August 04, 2015 12:57
Koreans are now much taller than they were seven decades ago, but a longer lifespan also means more illness, and affluence has reduced the birthrate to alarming lows.
A recent report on changes in Seoul since the country's liberation from Japanese colonial rule released by the Seoul Institute on Monday shows that 17-year-old boys in the capital in 2013 were 173.9 cm tall and weighed 69.6 kg on average. That was an increase from 163.7 cm and 54.3 kg in 1965.
The figures for girls stood at 161.3 cm and 51 kg in 2013, up 4.4 cm and 5.7 kg over the same period.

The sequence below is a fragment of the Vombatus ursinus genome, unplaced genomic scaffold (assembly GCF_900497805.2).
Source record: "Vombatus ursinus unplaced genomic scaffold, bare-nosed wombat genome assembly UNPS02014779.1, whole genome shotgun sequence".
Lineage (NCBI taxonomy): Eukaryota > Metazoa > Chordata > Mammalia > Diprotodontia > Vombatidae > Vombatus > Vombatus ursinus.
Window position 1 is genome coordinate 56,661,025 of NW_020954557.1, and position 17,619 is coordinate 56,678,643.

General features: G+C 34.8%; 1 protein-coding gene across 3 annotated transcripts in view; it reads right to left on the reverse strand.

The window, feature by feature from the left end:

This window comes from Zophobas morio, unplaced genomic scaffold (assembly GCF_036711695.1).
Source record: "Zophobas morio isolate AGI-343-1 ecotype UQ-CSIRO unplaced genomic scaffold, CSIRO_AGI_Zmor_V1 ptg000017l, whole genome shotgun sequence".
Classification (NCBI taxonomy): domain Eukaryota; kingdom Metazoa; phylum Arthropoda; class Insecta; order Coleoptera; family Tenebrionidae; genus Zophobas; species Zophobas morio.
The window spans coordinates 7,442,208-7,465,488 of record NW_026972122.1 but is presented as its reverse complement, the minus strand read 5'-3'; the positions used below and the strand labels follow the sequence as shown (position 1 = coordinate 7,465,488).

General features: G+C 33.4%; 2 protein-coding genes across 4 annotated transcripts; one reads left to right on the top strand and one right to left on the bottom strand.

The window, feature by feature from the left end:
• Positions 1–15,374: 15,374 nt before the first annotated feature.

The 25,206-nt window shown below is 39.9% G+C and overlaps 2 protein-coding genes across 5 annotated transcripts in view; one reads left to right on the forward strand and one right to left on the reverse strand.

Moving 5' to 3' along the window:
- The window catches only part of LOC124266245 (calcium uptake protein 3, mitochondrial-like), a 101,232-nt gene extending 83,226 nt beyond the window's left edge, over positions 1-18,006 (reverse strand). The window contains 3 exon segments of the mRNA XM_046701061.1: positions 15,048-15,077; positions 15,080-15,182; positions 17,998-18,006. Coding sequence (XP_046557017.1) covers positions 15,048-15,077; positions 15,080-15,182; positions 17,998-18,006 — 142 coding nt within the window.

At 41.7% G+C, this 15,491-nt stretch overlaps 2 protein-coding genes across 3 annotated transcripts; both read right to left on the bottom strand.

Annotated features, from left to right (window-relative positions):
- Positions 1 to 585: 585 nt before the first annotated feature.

But the number of newborns in the capital decreased to barely more than a quarter since liberation, from 37.3 babies per 1,000 people in 1947 to just 8.4 in 2013. In 1947, 99.3 percent of babies were born at home, but now 99.8 percent are born in hospital.
There were also big differences in the causes of death. In 1947, pneumonia accounted for 12.6 percent of the deaths, followed by childbirth-related diseases (12 percent). But in 2013 cancer (31 percent), cerebrovascular disease (8.7 percent) and cardiac disease (7.9 percent) were the main causes of death.
In 1942, the life expectancy for men was just 42.8 years and for women 47.1 years. Now men can expect to live 78.5 years and women 85 years.
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